More and more it seems, I spend my Fridays talking. So if you wanted a little made-for-TV response to the pension board’s big decision Friday not to change its accounting practices and pass along a brutal bill to the city, here you go.

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My perspective on this is simple: This is only good news in the sense that reality has won and the city will now have to face up to the consequences of its leaders’ past decisions unlike anytime before.

You see, before now, the pension scandal has been largely been the stuff of drama — legal and political intrigue. Sure, it has had profound effects. In fact, Mayor Jerry Sanders is mayor because of it.

But the reason it was an issue in the first place is now about to be as clear as it possibly could be. It was a scandal because the city had, repeatedly, agreed to both shortchange its pension fund and give its employees more benefits at the same time. It was like buying a car and mortgaging your house to do it.

And that’s a big deal because, eventually, we were going to have to make up for this. We were going to have to pay.

Not to say we haven’t already paid. As discussed before, the annual payment the city makes to its retirement system has skyrocketed. The payments used to be in the $45 million range. In 2004, it jumped to just more than $160 million and they had it leveled out there for several years. They had figured out ways to keep it at that level.

Imagine if we’d have taken that $120 million difference and instead invested it in a massive infrastructure bond. Could have had all the sewers, libraries and Convention Centers we wanted. This was how big of a decision it was to do what past city leaders did without much of a public debate. They gave a massive chunk of the future of the city to employees without ever figuring out how they would pay for everything else at the same time.

Like a bad mortgage, at some point, you have to start paying it off.

The mayor had hoped the pension board would consider options that would have pushed the pain further out. But the fund’s trustees, rightly, prefer assets to promises. They have a fiduciary responsibility to ensure they protect the health of the fund and they did. And leaders now have an obligation to pass along the healthiest city possible to future generations. It’s one thing to owe money for a massive facility from which we’ll all benefit for decades. It’s another thing to pass along debt for mere operating costs.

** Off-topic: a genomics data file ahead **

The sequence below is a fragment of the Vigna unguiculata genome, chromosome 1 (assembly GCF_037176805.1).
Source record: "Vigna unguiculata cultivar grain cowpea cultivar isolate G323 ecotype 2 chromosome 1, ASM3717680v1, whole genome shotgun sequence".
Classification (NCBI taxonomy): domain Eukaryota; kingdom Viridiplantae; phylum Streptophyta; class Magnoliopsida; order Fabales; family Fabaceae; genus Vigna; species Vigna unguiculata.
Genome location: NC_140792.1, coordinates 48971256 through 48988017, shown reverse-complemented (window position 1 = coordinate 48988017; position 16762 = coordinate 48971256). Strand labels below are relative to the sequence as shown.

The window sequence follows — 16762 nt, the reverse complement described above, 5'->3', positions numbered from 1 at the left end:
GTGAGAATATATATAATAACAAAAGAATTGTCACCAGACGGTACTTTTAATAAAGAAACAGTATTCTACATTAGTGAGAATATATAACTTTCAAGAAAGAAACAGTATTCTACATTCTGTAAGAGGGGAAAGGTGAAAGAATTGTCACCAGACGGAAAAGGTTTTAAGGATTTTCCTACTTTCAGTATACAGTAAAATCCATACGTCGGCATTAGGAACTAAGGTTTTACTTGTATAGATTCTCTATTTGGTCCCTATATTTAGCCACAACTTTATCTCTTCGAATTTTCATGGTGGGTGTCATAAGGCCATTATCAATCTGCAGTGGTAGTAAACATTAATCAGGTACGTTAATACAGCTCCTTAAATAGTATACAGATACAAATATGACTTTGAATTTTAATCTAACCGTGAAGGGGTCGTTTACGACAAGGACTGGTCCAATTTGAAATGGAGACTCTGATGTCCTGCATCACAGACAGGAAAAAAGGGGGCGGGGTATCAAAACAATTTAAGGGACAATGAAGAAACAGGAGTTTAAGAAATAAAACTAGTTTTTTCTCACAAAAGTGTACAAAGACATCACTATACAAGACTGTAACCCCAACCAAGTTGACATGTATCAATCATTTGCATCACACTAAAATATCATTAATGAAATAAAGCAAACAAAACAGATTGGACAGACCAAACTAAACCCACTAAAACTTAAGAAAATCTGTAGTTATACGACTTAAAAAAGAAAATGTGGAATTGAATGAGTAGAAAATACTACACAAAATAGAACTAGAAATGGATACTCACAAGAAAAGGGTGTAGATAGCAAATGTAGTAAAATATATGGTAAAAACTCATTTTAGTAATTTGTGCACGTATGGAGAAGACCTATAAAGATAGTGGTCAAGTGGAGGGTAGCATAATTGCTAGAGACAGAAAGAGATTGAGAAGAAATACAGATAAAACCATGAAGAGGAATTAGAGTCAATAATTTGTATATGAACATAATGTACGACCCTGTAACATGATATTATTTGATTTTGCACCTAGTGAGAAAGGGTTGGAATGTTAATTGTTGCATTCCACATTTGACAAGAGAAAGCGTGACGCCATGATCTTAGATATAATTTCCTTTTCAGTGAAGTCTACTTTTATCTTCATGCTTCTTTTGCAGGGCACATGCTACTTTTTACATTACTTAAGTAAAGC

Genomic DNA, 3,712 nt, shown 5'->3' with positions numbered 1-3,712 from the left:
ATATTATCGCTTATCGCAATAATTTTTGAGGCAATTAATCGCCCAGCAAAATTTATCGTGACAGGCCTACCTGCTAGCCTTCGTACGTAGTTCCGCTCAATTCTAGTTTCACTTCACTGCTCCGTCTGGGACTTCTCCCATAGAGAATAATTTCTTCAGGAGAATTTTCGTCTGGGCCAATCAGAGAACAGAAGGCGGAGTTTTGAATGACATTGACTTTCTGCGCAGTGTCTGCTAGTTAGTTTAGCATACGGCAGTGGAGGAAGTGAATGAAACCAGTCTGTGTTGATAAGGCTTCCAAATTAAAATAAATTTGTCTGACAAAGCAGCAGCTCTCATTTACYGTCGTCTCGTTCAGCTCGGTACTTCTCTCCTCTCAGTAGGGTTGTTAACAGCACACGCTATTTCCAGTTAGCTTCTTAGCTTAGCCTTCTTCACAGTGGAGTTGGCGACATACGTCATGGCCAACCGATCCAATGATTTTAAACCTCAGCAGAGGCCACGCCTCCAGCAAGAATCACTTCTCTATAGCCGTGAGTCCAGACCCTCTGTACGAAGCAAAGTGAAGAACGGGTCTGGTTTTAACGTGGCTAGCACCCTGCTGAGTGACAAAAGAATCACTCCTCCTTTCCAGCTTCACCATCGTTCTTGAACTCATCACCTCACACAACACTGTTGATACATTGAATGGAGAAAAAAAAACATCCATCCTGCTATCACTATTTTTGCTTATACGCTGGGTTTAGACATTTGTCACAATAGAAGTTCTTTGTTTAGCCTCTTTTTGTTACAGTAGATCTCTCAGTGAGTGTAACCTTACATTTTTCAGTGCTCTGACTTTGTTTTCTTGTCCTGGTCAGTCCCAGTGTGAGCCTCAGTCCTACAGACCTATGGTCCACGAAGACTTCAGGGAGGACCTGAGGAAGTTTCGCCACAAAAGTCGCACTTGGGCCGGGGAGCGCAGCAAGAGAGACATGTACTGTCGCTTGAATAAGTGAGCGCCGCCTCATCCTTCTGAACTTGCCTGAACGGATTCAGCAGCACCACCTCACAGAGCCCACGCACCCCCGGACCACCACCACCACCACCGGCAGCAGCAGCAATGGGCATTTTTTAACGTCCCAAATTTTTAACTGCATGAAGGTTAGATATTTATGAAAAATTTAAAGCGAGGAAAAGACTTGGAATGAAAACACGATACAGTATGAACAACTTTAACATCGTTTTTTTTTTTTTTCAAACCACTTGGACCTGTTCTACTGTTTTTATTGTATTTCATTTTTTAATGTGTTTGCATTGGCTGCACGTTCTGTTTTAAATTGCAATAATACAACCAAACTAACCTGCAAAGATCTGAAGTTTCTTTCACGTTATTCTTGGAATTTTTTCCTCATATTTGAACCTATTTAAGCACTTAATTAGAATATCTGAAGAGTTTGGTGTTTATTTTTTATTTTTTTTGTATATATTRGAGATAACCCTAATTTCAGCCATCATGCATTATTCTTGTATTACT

Imagine, for example, making your kids pay off credit card debt for lavish dinners you never could afford but still enjoyed.

Now the big bills are going to come. To fund the benefits we’ve promised employees, we’re going to have to come up with hundreds and hundreds of millions of dollars every year. And it’s going to get worse. The pain the mayor’s staff says is on the way is only just the beginning.

So I said this on TV and I’ll say this again: The mayor and City Council now deserve our understanding and sympathy because they’re about to, finally, face down the most difficult financial situation they’ve ever faced. They will have to confront employees and taxpayers in ways that will take both courage and vision.

If they can pull it off, they will be municipal heroes. This is their opportunity and their challenge.

The mayor has a chance to be remembered for generations for guiding us through this period and reimagining a troubled city. He can use the intelligence and resources in his office to try to get out of it — to try to do everything possible to avoid hairy decisions — or he can chart a new course and change the city forever.

We should encourage him to pursue the latter.


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